Based on the literature review, we hypothesized that Innovative Work Behaviour consisted of five dimensions, namely Opportunity Exploration, Idea Generation, Idea Promotion, Idea Realization and Idea Sustainability. In turn, the scale for measuring IWB had five dimensions, namely Opportunity Exploration (OE), Idea Generation (IG), Idea Promotion (IP), Idea Realization (IR) and Idea Sustainability (IS).
The scale for measuring IWB consisted of 32 traditional IWB items (measuring OE, IG, IP and IR), based on two questionnaires developed by Messmann and Mulder (2012, 2014), completed with 20 literature-based, newly developed items for OE, IG, IP and IR and the sustainability dimension. All items were subjected to reflective discussions between the researchers, keeping in mind the original theoretical framework on IWB, and the broader conceptualization of educational innovations as discussed above. The pool of 52 items was supposed to represent the right set of items to cover the five dimensions. If needed, items were slightly adapted and reformulated to better attune the target group of vocational teachers. This was the case with two OE items (e.g. exchanging thoughts on recent developments or problems at work with one’s colleagues), three IG items (e.g. discussing personal suggestions for improvements with one’s colleagues), one IP item (e.g. providing insight on the step-by-step transformation of the new idea into practice) and two IR items (e.g. Drawing up possible operational strategies for future and comparable situations). Finally, two new items were added relating to IR, to better discriminate between the dimensions idea promotion and idea realization (e.g. Supporting colleagues with the application of a developed idea). For the development and the customization of the items, we followed the steps for scale construction as proposed by Spector (1992). The content validity was assessed by verifying whether the literature-based operationalizations genuinely represented the intended content domain for each construct (Boyle, 1991; Curda, 1997; Linacre, 2006; Trochim, 2002).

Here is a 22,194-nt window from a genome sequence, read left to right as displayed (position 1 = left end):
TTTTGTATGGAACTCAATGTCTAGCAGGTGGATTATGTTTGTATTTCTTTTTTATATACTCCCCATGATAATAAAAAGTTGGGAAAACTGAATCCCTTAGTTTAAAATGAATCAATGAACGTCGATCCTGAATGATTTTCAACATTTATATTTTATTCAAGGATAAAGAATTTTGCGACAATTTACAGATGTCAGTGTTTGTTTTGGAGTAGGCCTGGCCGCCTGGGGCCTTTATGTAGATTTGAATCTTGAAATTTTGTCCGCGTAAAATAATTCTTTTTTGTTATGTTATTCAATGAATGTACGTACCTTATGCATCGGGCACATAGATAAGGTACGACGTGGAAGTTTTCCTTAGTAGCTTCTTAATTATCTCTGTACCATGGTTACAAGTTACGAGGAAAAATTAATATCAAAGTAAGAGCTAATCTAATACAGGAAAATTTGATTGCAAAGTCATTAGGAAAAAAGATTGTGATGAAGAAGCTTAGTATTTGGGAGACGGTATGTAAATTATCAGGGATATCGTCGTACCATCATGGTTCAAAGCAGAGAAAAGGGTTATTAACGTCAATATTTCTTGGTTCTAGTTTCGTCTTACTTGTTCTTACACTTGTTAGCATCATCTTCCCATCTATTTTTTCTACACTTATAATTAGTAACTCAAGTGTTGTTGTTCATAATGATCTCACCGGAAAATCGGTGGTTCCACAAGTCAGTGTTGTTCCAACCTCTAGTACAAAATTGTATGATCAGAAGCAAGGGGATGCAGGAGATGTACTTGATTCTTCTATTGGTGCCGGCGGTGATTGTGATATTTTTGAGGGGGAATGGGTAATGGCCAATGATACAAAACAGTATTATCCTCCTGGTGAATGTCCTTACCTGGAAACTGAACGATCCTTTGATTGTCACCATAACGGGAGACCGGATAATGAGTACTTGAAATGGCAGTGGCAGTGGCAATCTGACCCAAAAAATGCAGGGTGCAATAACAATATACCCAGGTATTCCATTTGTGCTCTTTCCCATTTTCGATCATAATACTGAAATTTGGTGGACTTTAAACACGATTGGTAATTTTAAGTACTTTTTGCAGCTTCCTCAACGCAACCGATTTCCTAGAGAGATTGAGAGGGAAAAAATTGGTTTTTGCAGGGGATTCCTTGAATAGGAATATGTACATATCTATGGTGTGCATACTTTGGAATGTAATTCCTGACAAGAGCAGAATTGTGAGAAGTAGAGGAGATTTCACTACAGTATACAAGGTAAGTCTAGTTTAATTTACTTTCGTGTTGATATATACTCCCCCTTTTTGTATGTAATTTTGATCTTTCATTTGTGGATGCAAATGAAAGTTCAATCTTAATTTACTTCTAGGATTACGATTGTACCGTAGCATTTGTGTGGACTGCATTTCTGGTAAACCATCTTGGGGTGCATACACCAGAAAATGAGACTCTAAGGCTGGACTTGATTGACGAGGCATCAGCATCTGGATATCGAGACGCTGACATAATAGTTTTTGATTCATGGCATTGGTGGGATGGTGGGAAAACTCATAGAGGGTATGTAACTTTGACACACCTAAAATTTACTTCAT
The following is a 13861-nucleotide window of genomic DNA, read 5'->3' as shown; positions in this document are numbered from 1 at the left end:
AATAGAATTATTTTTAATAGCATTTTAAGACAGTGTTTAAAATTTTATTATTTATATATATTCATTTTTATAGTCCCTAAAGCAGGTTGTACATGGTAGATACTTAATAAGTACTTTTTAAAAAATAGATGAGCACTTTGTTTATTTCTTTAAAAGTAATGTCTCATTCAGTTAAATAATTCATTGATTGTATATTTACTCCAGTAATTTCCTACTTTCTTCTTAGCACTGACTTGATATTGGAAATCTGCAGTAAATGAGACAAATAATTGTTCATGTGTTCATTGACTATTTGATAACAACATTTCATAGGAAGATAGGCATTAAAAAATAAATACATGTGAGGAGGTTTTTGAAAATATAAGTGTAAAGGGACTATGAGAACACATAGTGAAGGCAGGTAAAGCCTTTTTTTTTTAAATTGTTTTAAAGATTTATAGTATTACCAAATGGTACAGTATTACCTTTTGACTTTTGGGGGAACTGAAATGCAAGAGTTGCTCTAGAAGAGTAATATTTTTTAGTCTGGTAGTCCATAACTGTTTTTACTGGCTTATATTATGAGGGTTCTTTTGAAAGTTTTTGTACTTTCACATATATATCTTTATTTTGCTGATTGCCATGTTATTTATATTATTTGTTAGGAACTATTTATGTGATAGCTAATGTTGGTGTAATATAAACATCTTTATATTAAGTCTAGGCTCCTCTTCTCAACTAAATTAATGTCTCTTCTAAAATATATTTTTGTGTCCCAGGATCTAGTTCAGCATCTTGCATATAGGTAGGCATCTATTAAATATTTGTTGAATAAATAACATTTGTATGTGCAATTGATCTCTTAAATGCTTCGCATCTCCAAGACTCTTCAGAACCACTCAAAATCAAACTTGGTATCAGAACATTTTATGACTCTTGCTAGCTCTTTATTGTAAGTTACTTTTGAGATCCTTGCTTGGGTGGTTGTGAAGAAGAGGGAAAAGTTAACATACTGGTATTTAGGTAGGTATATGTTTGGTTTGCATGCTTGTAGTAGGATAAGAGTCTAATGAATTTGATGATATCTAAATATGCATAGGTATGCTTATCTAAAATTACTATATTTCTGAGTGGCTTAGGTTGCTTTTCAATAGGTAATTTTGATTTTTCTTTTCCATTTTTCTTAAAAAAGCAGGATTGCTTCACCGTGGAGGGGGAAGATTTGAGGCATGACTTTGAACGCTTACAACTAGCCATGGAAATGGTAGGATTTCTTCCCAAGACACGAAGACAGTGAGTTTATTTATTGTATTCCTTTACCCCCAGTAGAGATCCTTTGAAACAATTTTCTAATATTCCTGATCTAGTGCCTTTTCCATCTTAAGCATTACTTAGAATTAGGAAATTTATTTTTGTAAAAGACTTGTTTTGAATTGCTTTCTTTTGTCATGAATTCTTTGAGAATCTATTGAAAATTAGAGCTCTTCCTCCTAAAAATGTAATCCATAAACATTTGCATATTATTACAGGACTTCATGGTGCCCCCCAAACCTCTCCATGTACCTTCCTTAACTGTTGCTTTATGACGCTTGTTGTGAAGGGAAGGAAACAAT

Following Spector’s (1992) steps for scale construction once again, twenty new items were developed as operationalizations of the sustainability dimension. The following search terms were used in the preceding literature review: sustainability, durability, transfer, adoption, diffusion, continuation of innovations, dissemination of innovations, institutionalization, maintaining innovations and scalability of innovations, both in English and American orthography. Second, results (definitions of sustainability, and its features) from the literature search, were presented to experts (N = 4) in the field of educational development (a professor corporate learning in business and economics; a professor in educational sciences, and two senior researchers in educational psychology and learning and development). Collectively, the most relevant definition and features of sustainability were determined, namely improving and optimizing the innovation, disseminating the innovation on a larger scale, embedding the innovation in-depth in the system of the organization, and visualizing the benefits of the innovation for stakeholders. Third, 20 items were developed in accordance with these features. The constructed items were presented to the same expert group to judge their relevance and clarity. Fourth and final, a pilot study was employed, in which the questionnaire with all five dimensions was presented to a group of teachers, who were active members of an educational research community for continious professional development in an institute for vocational education in the Netherlands (N = 10). The participants in the pilot study matched the target group of vocational teachers. Feedback on the items was processed, and in a second session, the questionnaire was scrutinized for clarity, layout and the degree to which the items subjectively appeared to measure the constructs (face validity). The pilot study resulted in minor adaptations in wording of the items and layout of the questionnaire. Furthermore the pilot study revealed that the respondents only used a restricted number of answer options. The person response patterns deviated from the intended six-point scales (1 = does not apply, 6 = fully applies). The rating scales were not adapted, due to the small size of the pilotgroup, but it led to the choice of the Rasch rating scale model (Rasch, 1960) to analyze the scale structures of the five intended dimensions. All scales are introduced by the sentence: “to what extent do the following work activities apply to you”. The Appendix lists all IWB items (52 items).